• Aaron Nola wasn’t able to finish the fourth inning and the bullpen phone would ring off the hook for a little while with mid-inning switches. Seranthony Domínguez, Damon Jones, and Connor Brogdon combined to throw 2 2/3 innings and none of them started their own frame. They combined to allow five runs on five hits and handed over an 8-1 deficit after the top of the sixth. The Phillies wouldn’t get their top relievers going in this contest but José Alvarado settled in for his second outing of the year, tossing a scoreless seventh with a strikeout. Bailey Falter would later allow one run over the final two innings.

 

  • Washington and Atlanta found themselves battling it out in a close 3-1 contest after a Tuesday blowout, while the Nationals burned through virtually all of their top relievers. Kyle Finnegan, Sean Doolittle, Steve Cishek, and Tanner Rainey each tossed an inning after Josiah Gray held the Braves scoreless over the first five. Washington’s bullpen combined to allow one run on two hits; Finnegan allowed the only run on a solo home run, while Doolittle and Cishek each tossed a perfect frame.
  • Atlanta didn’t burn any top relievers on Tuesday so they were in a position to do so on Wednesday. Kenley Jansen pitched the ninth inning despite his team trailing by two. He was preceded by Tyler Matzek for the eighth and both worked a three-up, three-down frame. With low pitch counts, both could be available in San Diego again tonight.

 

  • After throwing five relievers on Tuesday, the Diamondbacks threw down on Wednesday with six. 5 1/3 scoreless frames from Merrill Kelly were extended to six courtesy of Kyle Nelson, but the seventh inning would see a blown save from Sean Poppen where a run scored on two hits. Arizona’s relievers would settle in after that, however; Ian Kennedy, Mark Melancon, Noé Ramirez, and Oliver Pérez each combined for three innings where only the 10th-inning runner placed on second would score. Arizona relievers struck out just two batters in 4 2/3 innings, so while they aren’t exactly carving, they did get the job done for the most part on Wednesday.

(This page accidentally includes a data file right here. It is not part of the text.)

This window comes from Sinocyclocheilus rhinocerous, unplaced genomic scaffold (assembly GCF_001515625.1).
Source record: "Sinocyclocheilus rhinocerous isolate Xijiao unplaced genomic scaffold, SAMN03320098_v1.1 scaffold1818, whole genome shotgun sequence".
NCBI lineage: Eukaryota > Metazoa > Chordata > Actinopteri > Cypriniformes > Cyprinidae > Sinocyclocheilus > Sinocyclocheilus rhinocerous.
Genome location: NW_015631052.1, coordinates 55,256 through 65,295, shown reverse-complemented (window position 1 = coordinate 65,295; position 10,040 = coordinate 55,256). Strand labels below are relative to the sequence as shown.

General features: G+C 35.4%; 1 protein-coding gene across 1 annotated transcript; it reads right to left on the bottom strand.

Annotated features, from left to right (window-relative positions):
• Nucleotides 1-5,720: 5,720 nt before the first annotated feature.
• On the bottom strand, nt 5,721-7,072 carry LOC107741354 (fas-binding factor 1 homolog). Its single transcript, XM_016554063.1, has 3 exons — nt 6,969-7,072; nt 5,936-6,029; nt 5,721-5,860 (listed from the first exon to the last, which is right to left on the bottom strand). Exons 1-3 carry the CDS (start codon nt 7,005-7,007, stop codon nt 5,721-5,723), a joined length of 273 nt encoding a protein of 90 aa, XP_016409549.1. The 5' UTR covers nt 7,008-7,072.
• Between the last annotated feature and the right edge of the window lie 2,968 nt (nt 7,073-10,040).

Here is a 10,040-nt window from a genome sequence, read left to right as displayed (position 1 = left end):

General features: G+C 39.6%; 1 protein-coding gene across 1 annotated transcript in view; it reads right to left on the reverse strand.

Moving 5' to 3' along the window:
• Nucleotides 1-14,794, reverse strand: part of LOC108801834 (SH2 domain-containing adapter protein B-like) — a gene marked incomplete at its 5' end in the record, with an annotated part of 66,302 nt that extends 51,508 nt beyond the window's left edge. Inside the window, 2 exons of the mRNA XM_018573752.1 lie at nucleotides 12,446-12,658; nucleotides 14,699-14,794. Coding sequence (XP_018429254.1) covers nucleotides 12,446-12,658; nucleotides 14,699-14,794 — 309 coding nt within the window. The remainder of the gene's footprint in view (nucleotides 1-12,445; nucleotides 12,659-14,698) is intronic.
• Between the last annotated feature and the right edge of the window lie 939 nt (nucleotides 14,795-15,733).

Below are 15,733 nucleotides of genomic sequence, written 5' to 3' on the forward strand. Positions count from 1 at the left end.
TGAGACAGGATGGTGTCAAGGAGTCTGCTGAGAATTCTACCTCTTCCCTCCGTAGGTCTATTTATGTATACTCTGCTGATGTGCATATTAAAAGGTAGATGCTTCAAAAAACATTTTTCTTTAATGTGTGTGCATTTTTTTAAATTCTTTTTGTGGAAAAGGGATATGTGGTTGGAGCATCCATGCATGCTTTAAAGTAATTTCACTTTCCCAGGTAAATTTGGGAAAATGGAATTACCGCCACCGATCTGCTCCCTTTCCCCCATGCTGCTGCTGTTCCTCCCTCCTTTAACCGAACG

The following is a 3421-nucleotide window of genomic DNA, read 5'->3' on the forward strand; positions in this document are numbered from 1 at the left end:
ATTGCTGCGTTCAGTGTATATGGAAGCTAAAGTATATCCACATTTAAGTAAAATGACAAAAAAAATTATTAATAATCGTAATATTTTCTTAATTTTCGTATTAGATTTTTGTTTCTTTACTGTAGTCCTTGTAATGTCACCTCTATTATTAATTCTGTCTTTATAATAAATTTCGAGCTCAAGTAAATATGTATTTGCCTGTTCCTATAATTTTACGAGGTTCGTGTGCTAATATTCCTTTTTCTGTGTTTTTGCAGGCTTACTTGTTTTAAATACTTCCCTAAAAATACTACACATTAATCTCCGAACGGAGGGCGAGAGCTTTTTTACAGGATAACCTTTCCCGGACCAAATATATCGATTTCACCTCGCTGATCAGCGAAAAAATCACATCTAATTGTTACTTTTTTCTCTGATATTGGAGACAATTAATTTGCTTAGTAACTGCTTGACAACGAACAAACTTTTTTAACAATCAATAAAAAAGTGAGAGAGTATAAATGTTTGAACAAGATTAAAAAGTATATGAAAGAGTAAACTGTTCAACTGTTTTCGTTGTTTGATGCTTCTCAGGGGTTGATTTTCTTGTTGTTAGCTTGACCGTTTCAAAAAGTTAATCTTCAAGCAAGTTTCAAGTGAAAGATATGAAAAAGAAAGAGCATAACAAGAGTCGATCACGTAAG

• Ryan Pressly suffered a tough-luck blown save on Wednesday, but it also wasn’t a strong showing with two walks allowed. Pressly came on for the 10th with the auto-runner on second; Arizona would promptly bunt over said runner on a 3-4 putout and Pressly would then pitch a single, walk, and another base on balls. The game ended on a flyball fielding error in what would have been the second out of the inning. To get there, Houston saw six consecutive scoreless innings from their bullpen. Cristian Javier was the headliner with three innings of five-strikeout work, while Rafael Montero tossed an inning with two punchouts of his own.

 

  • For the second consecutive day, San Francisco didn’t have to dig too far into their bullpen. Logan Webb tossed an exceptional eight innings of one-run ball while closer Camilo Doval shut things down in the ninth with a one-run lead. It wasn’t an easy path en route to Doval’s first save of 2022, however; he allowed two baserunners by way of a base hit and walk.
  • One day removed from throwing a position player, the Padres found themselves in a 2-1 dogfight with another dominant showing from starter Sean Manaea. His six innings of two-run work transitioned to Steven Wilson for the final two frames, and Wilson shoved. He struck out five of the six he faced, which was all the relief work San Diego needed.

 

Bullpen Depth Charts

Justin Wick

Justin Wick is the communications supervisor for MLB's Arizona Fall League. He pitched collegiately at Creighton University (B.A. Journalism) and South Mountain Community College, and is a three-year veteran of the Northwoods League with the St. Cloud Rox. More of his work can be found on Purple Row covering the Colorado Rockies, and on Twitter @justwick.

  • Eric says:

    You should mark Devin Williams as red for pitching 2 days in a row also.